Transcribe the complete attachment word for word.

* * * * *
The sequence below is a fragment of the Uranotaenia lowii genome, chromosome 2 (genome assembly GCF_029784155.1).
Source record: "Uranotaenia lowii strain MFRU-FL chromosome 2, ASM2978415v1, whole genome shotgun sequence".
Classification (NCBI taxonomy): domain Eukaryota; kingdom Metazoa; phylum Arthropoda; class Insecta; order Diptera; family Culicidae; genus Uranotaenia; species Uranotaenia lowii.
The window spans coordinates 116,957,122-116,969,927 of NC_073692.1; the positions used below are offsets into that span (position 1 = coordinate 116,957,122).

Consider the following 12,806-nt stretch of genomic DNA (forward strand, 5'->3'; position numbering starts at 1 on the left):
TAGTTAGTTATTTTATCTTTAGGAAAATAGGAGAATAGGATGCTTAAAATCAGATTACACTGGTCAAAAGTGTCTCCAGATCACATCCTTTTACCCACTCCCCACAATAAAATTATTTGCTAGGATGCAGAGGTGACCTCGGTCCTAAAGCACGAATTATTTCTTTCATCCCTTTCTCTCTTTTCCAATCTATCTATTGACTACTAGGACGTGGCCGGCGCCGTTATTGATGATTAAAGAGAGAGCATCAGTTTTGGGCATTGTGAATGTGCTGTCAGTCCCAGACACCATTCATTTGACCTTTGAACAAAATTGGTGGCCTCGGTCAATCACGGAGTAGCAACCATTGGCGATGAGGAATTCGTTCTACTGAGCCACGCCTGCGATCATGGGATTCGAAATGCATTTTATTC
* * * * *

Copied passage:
The sequence below is a fragment of the Uranotaenia lowii genome, chromosome 2 (genome assembly GCF_029784155.1).
Source record: "Uranotaenia lowii strain MFRU-FL chromosome 2, ASM2978415v1, whole genome shotgun sequence".
Classification (NCBI taxonomy): domain Eukaryota; kingdom Metazoa; phylum Arthropoda; class Insecta; order Diptera; family Culicidae; genus Uranotaenia; species Uranotaenia lowii.
The window spans coordinates 116,957,122-116,969,927 of NC_073692.1; the positions used below are offsets into that span (position 1 = coordinate 116,957,122).

Consider the following 12,806-nt stretch of genomic DNA (forward strand, 5'->3'; position numbering starts at 1 on the left):
TAGTTAGTTATTTTATCTTTAGGAAAATAGGAGAATAGGATGCTTAAAATCAGATTACACTGGTCAAAAGTGTCTCCAGATCACATCCTTTTACCCACTCCCCACAATAAAATTATTTGCTAGGATGCAGAGGTGACCTCGGTCCTAAAGCACGAATTATTTCTTTCATCCCTTTCTCTCTTTTCCAATCTATCTATTGACTACTAGGACGTGGCCGGCGCCGTTATTGATGATTAAAGAGAGAGCATCAGTTTTGGGCATTGTGAATGTGCTGTCAGTCCCAGACACCATTCATTTGACCTTTGAACAAAATTGGTGGCCTCGGTCAATCACGGAGTAGCAACCATTGGCGATGAGGAATTCGTTCTACTGAGCCACGCCTGCGATCATGGGATTCGAAATGCATTTTATTC